Mail Company v. Flanders
Annotate this Case
79 U.S. 130 (1870)
U.S. Supreme Court
Mail Company v. Flanders, 79 U.S. 12 Wall. 130 130 (1870)
Mail Company v. Flanders
79 U.S. (12 Wall.) 130
1. The circuit court of the United States has no jurisdiction under the Act of March 12, 1863, commonly known as the Abandoned and Captured Property Act, where both parties are citizens of the same state.
2. Although when a court has no jurisdiction, it is in general irregular to make any order except to dismiss the suit, that rule does not apply to the action of the court in setting aside such orders as had been made improperly before the want of jurisdiction was discovered, and restoring things to the state in which they were before the improper orders were made.
The Act of March 12, 1863, [Footnote 1] known as the Abandoned or Captured Property Act, directed that property abandoned or captured within the region lately in insurrection should be turned over to agents of the federal Treasury, and by them sold at auction, and the proceeds paid into the Treasury of the United States, &c. The act goes on to say:
"Any person claiming to have been the owner of any such abandoned or captured property may prefer his claim to the proceeds thereof in the Court of Claims, and on proof to the satisfaction of said court (1) of his ownership of said property, (2) of his right to the proceeds thereof, and (3) that be has never given any aid or comfort to the present rebellion, receive the residue of such proceeds."
"No special jurisdiction in the matter was given by this statute to the circuit courts, which, if they had jurisdiction at all after the above-quoted provision from the statute, had it only under the Judiciary Act of 1789, which gives them (§ 11) jurisdiction where 'the suit is between a citizen of the state where the suit is brought and a citizen of another state.'"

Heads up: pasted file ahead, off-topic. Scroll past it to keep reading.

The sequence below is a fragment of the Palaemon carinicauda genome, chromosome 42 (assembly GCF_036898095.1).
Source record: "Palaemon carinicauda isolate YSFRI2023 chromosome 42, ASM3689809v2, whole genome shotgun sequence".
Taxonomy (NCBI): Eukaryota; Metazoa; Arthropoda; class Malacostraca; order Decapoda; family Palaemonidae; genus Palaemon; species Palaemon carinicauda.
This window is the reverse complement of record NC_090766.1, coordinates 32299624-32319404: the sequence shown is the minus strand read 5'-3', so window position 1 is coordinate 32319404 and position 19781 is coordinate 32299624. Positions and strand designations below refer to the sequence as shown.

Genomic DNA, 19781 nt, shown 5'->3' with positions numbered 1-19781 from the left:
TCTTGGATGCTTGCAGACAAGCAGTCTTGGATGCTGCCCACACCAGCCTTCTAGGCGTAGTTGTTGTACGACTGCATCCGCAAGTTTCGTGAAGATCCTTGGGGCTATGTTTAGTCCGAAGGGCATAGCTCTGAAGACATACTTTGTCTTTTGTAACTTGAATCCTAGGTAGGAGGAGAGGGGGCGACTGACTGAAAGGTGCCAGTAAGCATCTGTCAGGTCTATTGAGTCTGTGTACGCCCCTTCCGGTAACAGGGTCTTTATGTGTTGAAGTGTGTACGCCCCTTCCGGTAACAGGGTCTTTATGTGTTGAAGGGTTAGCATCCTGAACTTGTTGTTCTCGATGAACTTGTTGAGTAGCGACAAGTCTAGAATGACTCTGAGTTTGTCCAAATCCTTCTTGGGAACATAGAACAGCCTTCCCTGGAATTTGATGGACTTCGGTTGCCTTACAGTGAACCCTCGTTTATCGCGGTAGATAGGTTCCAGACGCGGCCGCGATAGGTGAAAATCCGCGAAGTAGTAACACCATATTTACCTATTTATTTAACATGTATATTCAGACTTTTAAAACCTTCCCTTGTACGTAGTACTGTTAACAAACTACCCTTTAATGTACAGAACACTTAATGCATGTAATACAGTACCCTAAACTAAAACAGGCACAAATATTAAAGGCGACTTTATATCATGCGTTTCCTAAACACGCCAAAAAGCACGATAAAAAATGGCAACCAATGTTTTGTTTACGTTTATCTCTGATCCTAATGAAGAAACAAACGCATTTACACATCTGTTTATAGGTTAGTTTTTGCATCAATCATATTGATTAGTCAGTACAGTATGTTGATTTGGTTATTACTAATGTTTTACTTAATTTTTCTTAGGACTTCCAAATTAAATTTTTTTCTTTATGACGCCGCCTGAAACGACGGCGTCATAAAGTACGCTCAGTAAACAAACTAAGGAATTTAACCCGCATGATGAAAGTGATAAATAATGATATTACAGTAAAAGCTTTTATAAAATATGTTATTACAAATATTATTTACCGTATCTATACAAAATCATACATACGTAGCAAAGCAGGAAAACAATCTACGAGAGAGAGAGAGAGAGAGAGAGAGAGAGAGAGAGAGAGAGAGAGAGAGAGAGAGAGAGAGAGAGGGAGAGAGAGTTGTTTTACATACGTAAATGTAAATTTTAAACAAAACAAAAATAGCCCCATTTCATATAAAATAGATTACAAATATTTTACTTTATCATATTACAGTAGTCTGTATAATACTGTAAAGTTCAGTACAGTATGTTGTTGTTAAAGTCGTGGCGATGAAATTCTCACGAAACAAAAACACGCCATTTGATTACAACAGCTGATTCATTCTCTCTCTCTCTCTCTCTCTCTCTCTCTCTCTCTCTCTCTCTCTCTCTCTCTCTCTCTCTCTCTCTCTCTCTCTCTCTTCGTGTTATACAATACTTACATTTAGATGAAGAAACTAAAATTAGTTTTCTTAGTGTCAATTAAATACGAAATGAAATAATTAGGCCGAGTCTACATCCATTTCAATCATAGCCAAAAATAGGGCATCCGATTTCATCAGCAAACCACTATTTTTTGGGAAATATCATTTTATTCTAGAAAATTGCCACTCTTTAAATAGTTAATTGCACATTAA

With these statutes in force, the New Orleans Mail Company, a corporation of Louisiana, filed a bill in the nature of
a bill in equity in the court below against B. F. Flanders, a treasury agent, and one Fernandez, an auctioneer, both defendants, as appeared on the face of the pleadings, being citizens of Louisiana, setting forth that Flanders, pretending to proceed under the said Captured and Abandoned Property Act, had seized two steamboats, the one named Laurel Hill, the other Iberville, and that Fernandez, as auctioneer, was now about to sell them, and praying an injunction against the sale; praying also a writ of sequestration to the marshal, commanding him to keep the boats until the further order of the court. A preliminary injunction and a writ of sequestration were granted accordingly.
The defendant, Flanders, filed an "answer and plea to the jurisdiction" setting up that the steamers were captured property; that as such they had been delivered by the military authorities to him as special agent of the Treasury, under the act of Congress; and that he held the boats, and had advertised their sale, in his official capacity. He denied that the circuit court had any jurisdiction of the case made in the petition, on the ground that, by the Act of March 12, 1863, the Captured and Abandoned Property Act, the entire jurisdiction of that case was vested in the Court of Claims. He therefore prayed that the petition be dismissed.
The court entered a judgment thus:
"For reasons orally assigned, it is ordered that the injunction herein sued out be made perpetual so far as the steamer Iberville is concerned, and that said steamer he restored to the plaintiffs."
"But as retards the steamer Laurel Hill, considering that the court is without jurisdiction, it is further ordered that the injunction and sequestration be set aside and dismissed with costs, and that said steamer be turned over to B. F. Flanders, agent of the Treasury Department, as captured property."
As this judgment was rendered "for reasons orally assigned," the grounds of this discrimination between the cases of the two vessels did not appear, nor the ground on which the court supposed it had any jurisdiction whatever
of the suit against the Iberville more than against the other.
From the judgment in respect to the Laurel Hill the mail company took this appeal. Of course, as the other vessel was restored to them by the judgment of the court, they had no ground of complaint against the decree in respect to her, and, the other side not appealing, there could be no question as to the judgment given in respect to that vessel.
The case was submitted, Mr. Evarts declining to press the case for the appellant as being a plain one against him.
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